Review: Hitman GO: Definitive Edition

Aside from the fact that misreading its name will give you a hankering for tropical fruit, there was a lot to love when Hitman GO found its way to mobile devices back in 2014. While those of us who play puzzle games despite a complete lack of puzzle-solving skills find Square Enix Montreal’s first title to be far more challenging than its simple board game aesthetic lets on, Hitman GO is a wonderful example of how simplicity and difficulty are far from mutually exclusive. It’s one of the finest titles filed under the so-called “premium mobile” category, as its turn-based stealth puzzles are absolutely perfect for both pick-up and play sessions and longer runs of sixty minutes plus. Fast forward to today and Hitman GO remains in any conversation about which mobile games any human with a capable device should download, but that’s not why we’re here.

Hitman GO: Definitive Edition, which sees a release on PlayStation 4, Steam and Vita, is one of the only instances this industry has seen of a mobile-first title actually working competently with a controller and a television (what a strange thing this is, huh?). A complete version with a visual upgrade suitable for the big screen, the Definitive Edition is a great way to play a great game, and considering the stigma that comes with taking a mobile game to the big screen, that’s a strong accomplishment. While a newer tablet or phablet remains the ideal platform for Hitman GO, thanks to the combination of compact, ultra-high resolution screens and the simple fact that swiping a screen is the most fluid way of controlling your Agent 47 game piece, it’s clear that the right amount of care was placed into this port. From the satisfying feeling of weightiness during each of your moves to the multitude of always-enabled control methods, Hitman GO: Definitive Edition is a solid edition to any gamer’s digital library. Of course, there are a couple of nits to pick here, as Hitman GO at its core isn’t without its minor faults, but the plethora of instances of smart puzzle design shine far outshine any complaints here.


The most important thing to note here is that Hitman GO: Definitive Edition is absolutely the Hitman GO you know, only in a new place. Simply put, if you’re only looking to play new levels outside of the seven boards that are available in the original release, then the Definitive Edition is not for you. Of course, there’s nothing inherently wrong with this, as putting together a polished package with around five to six hours of content (perhaps more if you’re a completionist or simply play turn-based games methodically) is certainly worth the asking price here. With that out of the way, let’s dive into exactly what Hitman GO is for any of you who are uninitiated.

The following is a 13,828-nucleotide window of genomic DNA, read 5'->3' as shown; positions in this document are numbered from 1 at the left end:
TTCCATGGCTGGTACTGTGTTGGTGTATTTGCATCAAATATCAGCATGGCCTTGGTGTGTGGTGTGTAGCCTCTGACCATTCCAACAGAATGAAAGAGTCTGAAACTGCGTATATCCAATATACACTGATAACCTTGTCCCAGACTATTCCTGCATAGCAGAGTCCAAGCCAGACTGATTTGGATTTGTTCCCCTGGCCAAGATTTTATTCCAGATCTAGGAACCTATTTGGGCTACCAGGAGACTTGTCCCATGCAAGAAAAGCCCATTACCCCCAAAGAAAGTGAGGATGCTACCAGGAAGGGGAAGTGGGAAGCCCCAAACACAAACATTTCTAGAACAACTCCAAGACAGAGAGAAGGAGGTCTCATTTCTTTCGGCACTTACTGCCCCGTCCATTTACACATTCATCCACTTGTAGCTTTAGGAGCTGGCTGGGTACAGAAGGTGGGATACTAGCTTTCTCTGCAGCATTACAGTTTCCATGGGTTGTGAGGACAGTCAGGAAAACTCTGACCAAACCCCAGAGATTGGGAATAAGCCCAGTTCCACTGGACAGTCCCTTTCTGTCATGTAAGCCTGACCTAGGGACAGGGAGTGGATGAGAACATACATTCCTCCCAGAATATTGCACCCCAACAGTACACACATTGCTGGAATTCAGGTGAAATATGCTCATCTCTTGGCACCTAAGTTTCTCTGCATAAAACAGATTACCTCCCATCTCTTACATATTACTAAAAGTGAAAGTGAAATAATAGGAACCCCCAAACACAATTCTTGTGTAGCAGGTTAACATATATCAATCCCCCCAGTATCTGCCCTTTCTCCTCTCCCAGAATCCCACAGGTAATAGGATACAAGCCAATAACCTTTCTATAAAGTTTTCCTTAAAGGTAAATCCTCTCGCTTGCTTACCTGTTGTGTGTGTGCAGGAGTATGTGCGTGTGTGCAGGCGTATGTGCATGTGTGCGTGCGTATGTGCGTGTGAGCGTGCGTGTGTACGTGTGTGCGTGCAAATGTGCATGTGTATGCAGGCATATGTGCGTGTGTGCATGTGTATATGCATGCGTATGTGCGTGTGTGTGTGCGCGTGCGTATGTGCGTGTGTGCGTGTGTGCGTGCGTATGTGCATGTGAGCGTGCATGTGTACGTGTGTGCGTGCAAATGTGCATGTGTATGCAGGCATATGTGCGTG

For all intents and purposes, Hitman GO is the virtual polygamous marriage of board games, stealth, turn-based strategy and, of course, puzzles. The goal of every stage is simple: get Agent 47 from the start of the stage to an ending spot without being killed. In a similar, but far far more simple, manner to The Witness, Hitman Go is constantly trying to teach you lessons about how its puzzles work in one way or another, all without a single line of dialogue. You’ll learn right away that enemies that land on your space in the gorgeous grid-based diorama maps will kill you, forcing you to restart from scratch. You’ll quickly pick up that each enemy’s appearance designates their movement pattern. Each example is simple to explain and understand; for example, large blue guards are stationary until you’re one space in front of them, orange guards will patrol in a straight line and dogs will chase you as soon as you are two spaces directly in front of them. On top of all of this, there are two side objectives (with level completion being the third) that you’ll have the option to fulfill along the way, with Hitman GO smartly allowing you to restart immediately after completion to gain additional rewards without having to hop back to the main menu to log your progress. Agent 47 also has various items at his disposal, from noise-based distractions like cans and rocks, to a full-fledged sniper rifle all the way to a disguise that allows you to sneak around unnoticed so long as you don’t kill anyone. What makes Hitman GO a game that many a gamer has kept on their tablets and smartphones for nearly two years is how it’s simple enough to be explained in its entirety in a few sentences, but the combination of all of its simpler elements add up to something that grows increasingly complex as item and enemy combinations vary. What’s more, all of this is done with a largely flawless difficulty curve, so it succeeds in creating that delicate tug-of-war between teaching and challenging you.